flaming lights--went by in its gilded chariots and entrancing toilets,
the fascinating whirl of Vanity Fair crowned with roses and with ennui.
Did he regret it?  No doubt.  Not to regret would have been to change his
nature, and that were a feat impossible for his biographer to accomplish.
In a way his life was gone, and to build up a new life, serene and
enduring, was not the work of a day.

One thing he did not regret in the shock he had received, and that was
the absence of Carmen and her world.  When he thought of her he had a
sense of escape.  She was still abroad, and he heard from time to time
that Mavick was philandering about from capital to capital in her train.
Certainly he would have envied neither of them if he had been aware, as
the reader is aware, of the guilty secret that drew them together and
must be forever their torment.  They knew each other.

But this glittering world, to attain a place in which is the object of
most of the struggles and hungry competition of modern life, seemed not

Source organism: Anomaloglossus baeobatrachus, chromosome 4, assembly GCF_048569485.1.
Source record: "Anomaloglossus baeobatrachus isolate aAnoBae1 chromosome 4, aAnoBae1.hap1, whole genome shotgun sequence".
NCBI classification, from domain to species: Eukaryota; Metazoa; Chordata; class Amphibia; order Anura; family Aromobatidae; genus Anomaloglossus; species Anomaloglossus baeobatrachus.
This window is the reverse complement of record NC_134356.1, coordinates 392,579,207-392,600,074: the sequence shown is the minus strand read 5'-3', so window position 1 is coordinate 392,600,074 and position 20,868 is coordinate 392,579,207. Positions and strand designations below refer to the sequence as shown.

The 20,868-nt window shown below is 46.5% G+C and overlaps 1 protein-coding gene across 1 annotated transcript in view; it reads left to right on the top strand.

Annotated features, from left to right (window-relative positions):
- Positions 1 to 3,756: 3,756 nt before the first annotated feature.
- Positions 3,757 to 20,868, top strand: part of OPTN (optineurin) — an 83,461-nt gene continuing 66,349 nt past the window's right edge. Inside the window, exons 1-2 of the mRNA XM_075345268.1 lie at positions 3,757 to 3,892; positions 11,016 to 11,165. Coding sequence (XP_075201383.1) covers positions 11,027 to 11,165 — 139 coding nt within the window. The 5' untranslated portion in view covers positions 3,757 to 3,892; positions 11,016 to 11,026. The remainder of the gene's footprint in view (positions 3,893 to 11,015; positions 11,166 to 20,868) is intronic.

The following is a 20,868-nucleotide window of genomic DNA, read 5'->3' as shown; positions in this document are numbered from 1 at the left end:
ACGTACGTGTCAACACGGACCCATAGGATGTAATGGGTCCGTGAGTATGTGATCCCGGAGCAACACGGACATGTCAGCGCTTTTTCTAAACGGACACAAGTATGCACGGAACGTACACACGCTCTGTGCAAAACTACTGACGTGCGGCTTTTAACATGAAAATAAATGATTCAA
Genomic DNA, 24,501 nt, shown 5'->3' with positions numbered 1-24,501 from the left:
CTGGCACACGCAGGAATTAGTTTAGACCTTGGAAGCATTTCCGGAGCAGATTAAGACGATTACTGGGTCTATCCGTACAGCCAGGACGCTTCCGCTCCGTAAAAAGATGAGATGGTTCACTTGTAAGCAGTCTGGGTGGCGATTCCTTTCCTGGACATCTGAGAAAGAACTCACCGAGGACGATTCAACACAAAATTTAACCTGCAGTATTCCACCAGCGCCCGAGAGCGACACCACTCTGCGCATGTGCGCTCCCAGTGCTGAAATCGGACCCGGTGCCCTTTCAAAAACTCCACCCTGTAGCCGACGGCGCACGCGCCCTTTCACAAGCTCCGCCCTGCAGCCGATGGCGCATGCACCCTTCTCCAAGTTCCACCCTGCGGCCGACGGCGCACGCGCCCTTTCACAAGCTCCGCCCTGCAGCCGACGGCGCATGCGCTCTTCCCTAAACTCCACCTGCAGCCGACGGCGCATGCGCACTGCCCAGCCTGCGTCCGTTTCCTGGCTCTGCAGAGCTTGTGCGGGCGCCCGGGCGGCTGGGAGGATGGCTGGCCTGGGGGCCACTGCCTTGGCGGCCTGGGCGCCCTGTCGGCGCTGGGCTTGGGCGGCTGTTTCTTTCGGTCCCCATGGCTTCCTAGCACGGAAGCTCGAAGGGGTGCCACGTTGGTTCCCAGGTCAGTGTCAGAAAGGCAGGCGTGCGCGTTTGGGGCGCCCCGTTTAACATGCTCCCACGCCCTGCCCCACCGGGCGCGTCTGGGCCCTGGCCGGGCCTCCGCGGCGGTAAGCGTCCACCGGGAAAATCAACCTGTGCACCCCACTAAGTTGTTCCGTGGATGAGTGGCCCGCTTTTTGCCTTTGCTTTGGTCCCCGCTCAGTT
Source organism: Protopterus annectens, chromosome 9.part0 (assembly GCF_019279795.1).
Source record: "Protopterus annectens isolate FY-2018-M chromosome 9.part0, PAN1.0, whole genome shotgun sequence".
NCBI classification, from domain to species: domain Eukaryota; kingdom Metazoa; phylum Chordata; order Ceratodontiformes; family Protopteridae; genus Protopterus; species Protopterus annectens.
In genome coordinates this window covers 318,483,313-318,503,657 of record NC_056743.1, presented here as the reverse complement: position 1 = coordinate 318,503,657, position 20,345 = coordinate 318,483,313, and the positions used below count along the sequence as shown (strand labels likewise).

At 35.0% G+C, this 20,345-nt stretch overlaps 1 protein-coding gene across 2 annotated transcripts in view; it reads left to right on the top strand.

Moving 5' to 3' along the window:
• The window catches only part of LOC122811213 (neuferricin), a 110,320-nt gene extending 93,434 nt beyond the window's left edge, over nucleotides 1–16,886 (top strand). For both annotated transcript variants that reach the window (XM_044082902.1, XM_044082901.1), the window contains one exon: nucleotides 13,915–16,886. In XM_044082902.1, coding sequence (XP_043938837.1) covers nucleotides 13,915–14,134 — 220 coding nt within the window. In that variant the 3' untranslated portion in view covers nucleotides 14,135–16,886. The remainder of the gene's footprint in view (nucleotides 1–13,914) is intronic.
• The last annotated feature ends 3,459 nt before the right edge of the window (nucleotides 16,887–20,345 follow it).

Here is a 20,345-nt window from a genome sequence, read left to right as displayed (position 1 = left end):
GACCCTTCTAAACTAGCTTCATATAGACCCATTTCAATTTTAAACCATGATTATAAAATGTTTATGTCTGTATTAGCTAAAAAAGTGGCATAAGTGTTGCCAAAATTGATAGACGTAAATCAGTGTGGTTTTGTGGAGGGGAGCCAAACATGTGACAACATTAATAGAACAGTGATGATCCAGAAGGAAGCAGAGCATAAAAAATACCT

so real nor so desirable when he was at home with Edith, and in his
gradually growing interest in nobler pursuits.  They had decided to take
a modest apartment in town for the winter, and almost before the lease
was signed, Edith, in her mind, had transformed it into a charming home.
Jack used to rally her on her enthusiasm in its simple furnishing; it
reminded him, he said, of Carmen's interest in her projected house of
Nero.  It was a great contrast, to be sure, to their stately house by the
Park, but it was to them both what that had never been.  To one who knows
how life goes astray in the solicitations of the great world, there was
something pathetic in Edith's pleasure.  Even to Jack it might some day
come with the force of keen regret for years wasted, that it is enough to
break a body's heart to see how little a thing can make a woman happy.

It was another summer.  Major Fairfax had come down with Jack to spend
Sunday at the Golden House.  Edith was showing the Major the view from
the end of the veranda.  Jack was running through the evening paper.
"Hi!" he cried; "here's news.  Mavick is to have the mission to Rome, and
it is rumored that the rich and accomplished Mrs. Henderson, as the wife
of the minister, will make the Roman season very gay."

"It's too bad," said Edith.  "Nothing is said about the training-school?"

"Nothing."  "Poor Henderson!" was the Major's comment.  "It was for this
that he drudged and schemed and heaped up his colossal fortune!  His life
must look to him like a burlesque."